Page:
The National Minority AIDS Council on Thursday launched a new website as part of its ADAP Beyond the Numbers campaign, an effort to put a face on the ongoing AIDS Drug Assistance Program (ADAP) funding crisis.

The state- and federally funded AIDS Drug Assistance Programs supply life-saving drugs to HIV/AIDS patients who are uninsured and/or unable to afford their medications. Waiting lists started to emerge in different states in June 2009 as a cost-containment measure to deal with a shortage in funding for ADAP.

Florida has the longest list of people (3,513) waiting to get their HIV/AIDS medications through the state’s AIDS Drug Assistance Program.

According to the Minority AIDS Council adds that at the center of the Beyond the Numbers campaign is a “collection of videos of those who rely on ADAP services to receive their life-saving medications to highlight the importance of these critical programs.”

National Alliance of State and Territorial AIDS Directors data show that as of July 7 there were more than 8,600 (.pdf) people who are HIV-positive on an ADAP waiting list. At this point, many pharmaceutical assistance programs are covering people on the waiting list, but nobody knows exactly how long these company-run programs will last.

According to the Office of Minority Health, in 2008 racial and ethnic minorities in the U.S. accounted for almost 71 percent of the newly diagnosed cases of HIV and AIDS, while 73 percent of babies born with HIV/AIDS belonged to minority groups.

The Office of Minority Health adds that African-Americans accounted for 52 percent of all HIV/AIDS cases diagnosed in 2008. African-American men are 9.8 times more likely to die of AIDS than non-Hispanic white men. African-American women are almost 23 times more likely to die from HIV/AIDS, as compared to non-Hispanic white women.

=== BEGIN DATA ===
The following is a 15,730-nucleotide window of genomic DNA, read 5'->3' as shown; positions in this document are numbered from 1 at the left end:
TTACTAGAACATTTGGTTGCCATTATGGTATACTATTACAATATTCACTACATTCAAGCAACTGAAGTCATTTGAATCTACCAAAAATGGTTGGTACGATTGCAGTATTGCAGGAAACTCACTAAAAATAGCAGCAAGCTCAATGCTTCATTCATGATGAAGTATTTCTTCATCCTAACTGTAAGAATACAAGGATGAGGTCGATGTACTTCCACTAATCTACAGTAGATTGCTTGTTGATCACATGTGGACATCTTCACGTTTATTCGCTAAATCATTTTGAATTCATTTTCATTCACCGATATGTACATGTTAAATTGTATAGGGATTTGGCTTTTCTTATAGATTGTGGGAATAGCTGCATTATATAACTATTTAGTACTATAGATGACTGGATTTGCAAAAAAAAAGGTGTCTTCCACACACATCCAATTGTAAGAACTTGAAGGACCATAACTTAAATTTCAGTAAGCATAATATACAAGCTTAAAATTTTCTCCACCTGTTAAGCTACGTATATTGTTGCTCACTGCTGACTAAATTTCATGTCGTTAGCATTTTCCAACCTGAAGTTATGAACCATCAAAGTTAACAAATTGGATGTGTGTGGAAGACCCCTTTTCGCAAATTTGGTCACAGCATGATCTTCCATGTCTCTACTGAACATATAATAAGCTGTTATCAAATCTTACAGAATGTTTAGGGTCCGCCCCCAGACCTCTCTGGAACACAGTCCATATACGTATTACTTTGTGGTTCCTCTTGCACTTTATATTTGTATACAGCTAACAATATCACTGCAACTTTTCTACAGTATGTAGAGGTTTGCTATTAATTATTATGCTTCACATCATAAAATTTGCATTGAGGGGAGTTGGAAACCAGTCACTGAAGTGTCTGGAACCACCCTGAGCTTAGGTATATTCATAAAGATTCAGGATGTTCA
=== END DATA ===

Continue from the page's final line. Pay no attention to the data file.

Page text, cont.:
That same agency added that Hispanics accounted for 19 percent of AIDS cases in 2008, despite making up only 15 percent of the U.S. population. Hispanics are 2.8 times more likely to be diagnosed with AIDS than whites. Hispanic males were also 2.5 times more likely to die of AIDS than their non-Hispanic white counterparts in 2007, and Hispanic women were 3.6 times more likely to die from AIDS.

According to We Make the Change, a Florida Department of Health initiative, by 2005 about 65 percent of the 100,000 reported cumulative adult cases of AIDS were in minority populations. In 2009, Department of Health data indicated that one in 42 black males, one in 63 black females, and one in 113 Hispanic males were infected with HIV/AIDS.

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